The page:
It wouldn’t be completely uncharted territory for the former USC Trojan as he started 70 games during his rookie season averaging a very respectable nine points and 7.5 rebounds.
Gibson was moved to the second unit when the Bulls signed then-coveted free agent Carlos Boozer in the summer of 2010.
The reassignment was a logical one since Boozer was the more experienced player of the two and had what the team was lacking: offensive production.
While another switch between this pair is unlikely, Gibson is this franchise’s power forward of the future.
His ascension back into the first unit may be more imminent if the unofficial consensus that Boozer is the team’s top amnesty candidate holds true.
But after spending so many seasons coming off of the bench, can Gibson handle the increased expectations of being a starter?
The Signs That Point to Yes
The Bulls have a reputation for being a mediocre offensive team that often struggles to put the ball in the basket.
Gibson is improving his offensive repertoire, but he still has a long way to go before he can become more of an asset than a liability to combat the team’s scoring maladies.
This downside is not enough to disqualify him as a legitimate starter.
Presently, Gibson’s 46.2 field-goal percentage is the lowest of his career so far.
On the surface, that suggests that he has been displaying his poorest shooting performance to date, but in reality, he has been adjusting to his variance of shot selection.
This season, Gibson has been doing more to establish his outside jumper.
When looking at his current shot chart compared to those from the 2012-13 and 2011-12 seasons, you see that the frequency with which Gibson has been taking perimeter shots puts him on pace for a career high in mid-range shot attempts.
Even if he doesn’t develop the outside touch that Chicago has been used to in recent years, being able to at least knock down the outside jumper when open forces opposing teams to respect Gibson wherever he is on the floor.
Another boon that would come with starting the five-year veteran would be an increase in offensive rebounding.
Gibson plays roughly five fewer minutes than his starting colleague, yet he averages 2.4 offensive rebounds just the same.
The potential of more second-chance points alone would validate inserting Gibson into the first unit.
While his offensive skill set is still growing, his ability to provide extra possessions would make up for the scoring shortcomings.
Considering the shooters added to the roster, especially rookies Tony Snell and Erik Murphy, a starting frontcourt anchored by Gibson and Joakim Noah bodes better than the current arrangement.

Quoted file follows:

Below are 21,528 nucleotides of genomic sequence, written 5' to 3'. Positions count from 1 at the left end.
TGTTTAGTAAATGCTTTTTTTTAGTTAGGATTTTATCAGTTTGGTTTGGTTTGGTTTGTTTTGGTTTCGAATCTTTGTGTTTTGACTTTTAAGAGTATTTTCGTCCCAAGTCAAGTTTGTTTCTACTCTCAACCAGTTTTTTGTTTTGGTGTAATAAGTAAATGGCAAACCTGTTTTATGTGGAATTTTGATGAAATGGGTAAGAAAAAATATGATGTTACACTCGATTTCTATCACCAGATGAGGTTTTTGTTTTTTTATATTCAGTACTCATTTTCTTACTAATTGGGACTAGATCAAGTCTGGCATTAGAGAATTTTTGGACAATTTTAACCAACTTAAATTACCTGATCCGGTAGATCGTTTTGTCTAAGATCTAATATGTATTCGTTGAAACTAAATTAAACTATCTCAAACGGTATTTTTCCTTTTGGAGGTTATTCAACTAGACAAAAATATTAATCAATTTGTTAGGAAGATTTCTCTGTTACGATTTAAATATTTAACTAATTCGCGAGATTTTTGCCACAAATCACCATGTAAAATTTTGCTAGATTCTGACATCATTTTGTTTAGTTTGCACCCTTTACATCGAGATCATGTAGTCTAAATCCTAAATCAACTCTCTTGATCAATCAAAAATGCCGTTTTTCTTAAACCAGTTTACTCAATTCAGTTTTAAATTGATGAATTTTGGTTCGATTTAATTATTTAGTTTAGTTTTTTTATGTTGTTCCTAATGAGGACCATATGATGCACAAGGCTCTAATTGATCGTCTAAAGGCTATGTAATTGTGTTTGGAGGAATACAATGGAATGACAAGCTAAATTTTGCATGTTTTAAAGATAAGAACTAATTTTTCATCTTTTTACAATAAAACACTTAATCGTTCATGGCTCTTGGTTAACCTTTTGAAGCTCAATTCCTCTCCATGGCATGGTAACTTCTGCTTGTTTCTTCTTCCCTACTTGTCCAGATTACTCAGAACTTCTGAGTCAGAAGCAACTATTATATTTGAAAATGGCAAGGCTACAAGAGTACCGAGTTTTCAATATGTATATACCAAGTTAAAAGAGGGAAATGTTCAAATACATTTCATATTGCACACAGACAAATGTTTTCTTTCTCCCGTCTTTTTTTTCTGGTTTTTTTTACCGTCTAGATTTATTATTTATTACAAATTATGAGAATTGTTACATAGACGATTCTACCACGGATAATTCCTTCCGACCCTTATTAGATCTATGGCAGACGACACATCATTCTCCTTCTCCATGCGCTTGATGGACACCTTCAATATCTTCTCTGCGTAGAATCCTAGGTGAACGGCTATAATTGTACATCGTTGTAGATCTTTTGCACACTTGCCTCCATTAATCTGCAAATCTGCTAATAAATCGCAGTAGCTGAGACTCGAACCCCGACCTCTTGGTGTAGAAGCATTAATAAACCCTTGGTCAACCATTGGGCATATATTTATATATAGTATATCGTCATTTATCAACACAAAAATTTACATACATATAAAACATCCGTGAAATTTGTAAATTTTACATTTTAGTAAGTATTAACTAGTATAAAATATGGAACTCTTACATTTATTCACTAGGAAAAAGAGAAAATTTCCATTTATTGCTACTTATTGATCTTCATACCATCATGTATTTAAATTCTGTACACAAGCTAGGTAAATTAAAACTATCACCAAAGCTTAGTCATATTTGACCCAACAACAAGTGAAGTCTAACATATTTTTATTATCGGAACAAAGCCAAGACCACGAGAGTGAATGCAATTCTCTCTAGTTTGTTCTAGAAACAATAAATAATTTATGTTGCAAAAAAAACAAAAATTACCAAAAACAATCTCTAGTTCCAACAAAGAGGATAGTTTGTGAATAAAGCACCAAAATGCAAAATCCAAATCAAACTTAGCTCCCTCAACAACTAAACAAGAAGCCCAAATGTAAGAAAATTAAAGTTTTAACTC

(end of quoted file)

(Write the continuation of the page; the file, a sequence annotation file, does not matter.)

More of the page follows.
For all the positives that he would bring to the first unit, there are some things that could serve as liabilities.
Areas That Need Improvement
While his shooting ability is a work in progress, there are two areas that need serious enhancing in order to insure that Gibson’s negative impact on the offensive side of the ball is limited.
First, he has to improve his free-throw shooting, which stands at 69 percent this season and 65.7 percent for his career.
One of Bulls head coach Tom Thibodeau’s delicate duties is finding balance in the rotation that benefits the ultimate team goal of winning.
In the closing minutes of close games, he has developed the strategy of alternating between Gibson for when the Bulls have to defend the ball and Boozer for when the team has to score.
Gibson’s offensive limitations in the half-court set surely contribute to this balancing act, but his lack of efficiency from the charity stripe is probably the biggest reason he splits a game’s closing minutes.
The inability to be a viable offensive option can be compensated for since a play doesn’t have to actually call for him to shoot; however, if he is fouled, then he becomes a threat to his team’s chance of pulling out a win.
If Gibson could increase his free-throw percentage to hover somewhere in the mid-70s, all other scoring inadequacies could be overlooked.
Secondly, Gibson needs to improve his facilitating.
A power forward is certainly not expected to be a playmaker; nevertheless, in a system that requires floor spacing and crisp passing, being able to set up a teammate to score is a must.
Gibson’s paltry 0.6 assists-per-game average doesn’t cut the mustard in that category.
Ball movement is the crux of Thibodeau's playbook. Even if shots aren’t falling, it is still necessary to see that every attempt is a high-quality one.
If Gibson does not get better at moving the ball and keeping things fluid, he will be the black hole where scoring productivity meets its demise.
These are the categories where Gibson would be a true downgrade as a starter and more of a burden to the team’s progress.
On the whole, Gibson is ready to be a starter.
His budding offensive stock and his defensive prowess will soon make him a legitimate two-way player, something that the Bulls frontcourt is lacking.
Initially, Chicago may miss the outside shooting and adept passing that Boozer contributes, but having another deft defender to guard the lane will make up for it.
Some may even think that Gibson should be starting now.
While solid arguments can be made for that point, the reality is that it was never his mantle to bear once Boozer was signed.
It may be hard to justify how someone as defensively challenged as Boozer could start for Thibodeau, but it’s even harder to justify paying someone $15 million to come off of the bench.
Gibson’s time will come, and when it does, he will rise to the challenge.
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